Inside it's not like this out here. It will be more of a time warp coming out now then it was for him going in then. I imagine it's got to be mentally challenging as well.

And, I stay on Marty all the time about his behavior and the shenanigans he pulls sometimes because it will have weight on any future parole they may bring back (the winds of change are on us, too)....but, might as well go talk to the sidewalk. I would probably get more reaction.

And, it will get their hopes up only to be crushed. That's why it's like talking to a sidewalk.
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Old 09-01-2012, 03:55 PM
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it all depends on the state parole board. There s one member on here her lifer made parole and now home. There is another member that her loved one had a sentence of 7tolife and has been incarcerated 34 years already and still behind that fence.
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Old 09-01-2012, 06:29 PM
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That one with the 7 to life is me. I am new to this journey with him and I can tell you this much in the state of California there is not much effort by the parole board to release lifers. They can do all that is asked of them and more and they still don't get released. My husband has been to board over 20 times and each time they comend him for his efforts and in the next breath they say sorry about your luck and there is always an excuse such as the inmate lacks insight, the seriousness of the crime, or whatever else they can find. How my husband has dealt with this for 34 years is first of all "do the time, don't let the time do you". Remain focused and just do yourself. Your friends and acquaintances on the inside are not going to get you released. He also says that this is a "process". Never give up hope. And finally he says "never let what you do not haVe control over dictate what you are going to do". He and I both remain optimistic that he will come home, hopefully sooner instead of later.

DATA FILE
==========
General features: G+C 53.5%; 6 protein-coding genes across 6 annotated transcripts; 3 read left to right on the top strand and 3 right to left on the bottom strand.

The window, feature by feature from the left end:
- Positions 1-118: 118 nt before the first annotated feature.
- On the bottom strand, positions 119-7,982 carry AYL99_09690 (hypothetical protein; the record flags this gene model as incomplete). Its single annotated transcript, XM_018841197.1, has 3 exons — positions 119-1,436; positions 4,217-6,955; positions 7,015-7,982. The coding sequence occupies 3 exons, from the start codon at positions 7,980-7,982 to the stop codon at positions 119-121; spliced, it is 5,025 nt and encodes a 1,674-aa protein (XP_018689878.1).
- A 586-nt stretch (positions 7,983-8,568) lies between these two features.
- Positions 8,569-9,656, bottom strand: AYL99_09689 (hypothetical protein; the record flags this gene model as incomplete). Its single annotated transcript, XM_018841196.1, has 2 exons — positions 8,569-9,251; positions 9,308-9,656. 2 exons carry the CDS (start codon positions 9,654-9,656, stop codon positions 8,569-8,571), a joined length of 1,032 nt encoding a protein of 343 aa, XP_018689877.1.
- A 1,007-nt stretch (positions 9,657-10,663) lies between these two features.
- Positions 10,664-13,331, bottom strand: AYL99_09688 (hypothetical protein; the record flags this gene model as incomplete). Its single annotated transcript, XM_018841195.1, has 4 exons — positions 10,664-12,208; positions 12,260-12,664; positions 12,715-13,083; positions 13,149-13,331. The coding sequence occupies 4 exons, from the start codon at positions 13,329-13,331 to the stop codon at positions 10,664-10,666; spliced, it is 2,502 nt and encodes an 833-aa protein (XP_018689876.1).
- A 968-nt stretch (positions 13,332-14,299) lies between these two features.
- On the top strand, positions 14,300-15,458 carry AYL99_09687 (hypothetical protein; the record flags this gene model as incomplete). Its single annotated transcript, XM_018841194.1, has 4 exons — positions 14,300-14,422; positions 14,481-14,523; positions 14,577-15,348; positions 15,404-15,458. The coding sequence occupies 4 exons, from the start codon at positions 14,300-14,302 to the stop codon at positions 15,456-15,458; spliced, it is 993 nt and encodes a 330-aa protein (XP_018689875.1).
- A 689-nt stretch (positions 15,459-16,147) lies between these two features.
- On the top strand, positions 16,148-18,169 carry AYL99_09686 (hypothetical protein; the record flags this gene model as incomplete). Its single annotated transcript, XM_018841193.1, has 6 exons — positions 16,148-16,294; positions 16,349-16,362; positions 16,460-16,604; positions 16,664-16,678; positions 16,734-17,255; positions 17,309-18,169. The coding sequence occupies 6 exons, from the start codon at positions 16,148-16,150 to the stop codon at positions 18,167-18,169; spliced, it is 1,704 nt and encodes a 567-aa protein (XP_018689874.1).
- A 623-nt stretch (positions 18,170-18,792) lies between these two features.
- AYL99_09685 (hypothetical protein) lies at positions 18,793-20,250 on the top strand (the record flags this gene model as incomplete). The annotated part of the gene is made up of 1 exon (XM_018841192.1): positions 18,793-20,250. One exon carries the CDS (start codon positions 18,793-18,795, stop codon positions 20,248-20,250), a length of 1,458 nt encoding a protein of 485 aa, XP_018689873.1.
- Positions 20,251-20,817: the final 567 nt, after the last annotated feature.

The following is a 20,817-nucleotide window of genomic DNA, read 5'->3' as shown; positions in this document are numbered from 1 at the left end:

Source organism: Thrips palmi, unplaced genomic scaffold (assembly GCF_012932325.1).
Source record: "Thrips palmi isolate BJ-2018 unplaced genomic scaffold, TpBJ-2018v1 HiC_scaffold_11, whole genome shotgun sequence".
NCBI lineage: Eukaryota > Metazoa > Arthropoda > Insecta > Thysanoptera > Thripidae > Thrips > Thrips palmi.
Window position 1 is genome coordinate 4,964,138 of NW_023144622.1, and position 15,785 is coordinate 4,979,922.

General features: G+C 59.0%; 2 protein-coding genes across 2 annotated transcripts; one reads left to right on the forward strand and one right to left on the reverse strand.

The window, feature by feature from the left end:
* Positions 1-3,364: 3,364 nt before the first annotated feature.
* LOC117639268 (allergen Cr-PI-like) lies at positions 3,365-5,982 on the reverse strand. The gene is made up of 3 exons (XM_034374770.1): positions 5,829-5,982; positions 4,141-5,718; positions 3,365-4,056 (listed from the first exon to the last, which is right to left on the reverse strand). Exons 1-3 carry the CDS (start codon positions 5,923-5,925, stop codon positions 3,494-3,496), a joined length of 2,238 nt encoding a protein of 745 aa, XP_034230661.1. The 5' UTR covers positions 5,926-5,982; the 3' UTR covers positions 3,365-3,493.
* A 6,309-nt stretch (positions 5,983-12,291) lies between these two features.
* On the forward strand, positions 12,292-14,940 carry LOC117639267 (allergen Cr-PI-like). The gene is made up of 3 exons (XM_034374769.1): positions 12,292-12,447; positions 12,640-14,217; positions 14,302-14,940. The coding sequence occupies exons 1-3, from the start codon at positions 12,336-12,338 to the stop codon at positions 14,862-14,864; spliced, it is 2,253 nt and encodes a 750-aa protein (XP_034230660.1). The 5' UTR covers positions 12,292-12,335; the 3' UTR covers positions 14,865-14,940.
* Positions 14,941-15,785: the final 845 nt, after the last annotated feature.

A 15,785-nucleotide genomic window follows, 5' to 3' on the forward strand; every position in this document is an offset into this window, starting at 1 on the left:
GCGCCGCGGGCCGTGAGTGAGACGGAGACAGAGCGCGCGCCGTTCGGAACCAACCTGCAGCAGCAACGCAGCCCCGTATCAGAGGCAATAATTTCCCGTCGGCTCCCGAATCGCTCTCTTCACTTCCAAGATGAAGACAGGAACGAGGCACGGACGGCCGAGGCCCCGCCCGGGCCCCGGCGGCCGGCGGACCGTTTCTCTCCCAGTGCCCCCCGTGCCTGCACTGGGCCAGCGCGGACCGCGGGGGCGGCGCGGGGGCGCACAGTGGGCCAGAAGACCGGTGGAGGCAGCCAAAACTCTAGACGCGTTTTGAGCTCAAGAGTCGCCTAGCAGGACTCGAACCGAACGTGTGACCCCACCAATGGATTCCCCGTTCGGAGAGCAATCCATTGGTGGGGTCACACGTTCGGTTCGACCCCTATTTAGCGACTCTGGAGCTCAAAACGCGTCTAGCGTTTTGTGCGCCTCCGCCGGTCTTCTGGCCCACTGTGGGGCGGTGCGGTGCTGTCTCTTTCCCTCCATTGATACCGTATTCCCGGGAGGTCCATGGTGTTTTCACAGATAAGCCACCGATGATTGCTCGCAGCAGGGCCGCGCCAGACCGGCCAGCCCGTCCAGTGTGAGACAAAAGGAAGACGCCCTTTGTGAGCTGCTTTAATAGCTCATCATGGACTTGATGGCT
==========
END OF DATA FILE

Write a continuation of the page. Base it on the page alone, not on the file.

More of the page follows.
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Old 09-01-2012, 08:01 PM
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Originally Posted by krc1abc1 View Post
That one with the 7 to life is me. I am new to this journey with him and I can tell you this much in the state of California there is not much effort by the parole board to release lifers. They can do all that is asked of them and more and they still don't get released. My husband has been to board over 20 times and each time they comend him for his efforts and in the next breath they say sorry about your luck and there is always an excuse such as the inmate lacks insight, the seriousness of the crime, or whatever else they can find. How my husband has dealt with this for 34 years is first of all "do the time, don't let the time do you". Remain focused and just do yourself. Your friends and acquaintances on the inside are not going to get you released. He also says that this is a "process". Never give up hope. And finally he says "never let what you do not haVe control over dictate what you are going to do". He and I both remain optimistic that he will come home, hopefully sooner instead of later.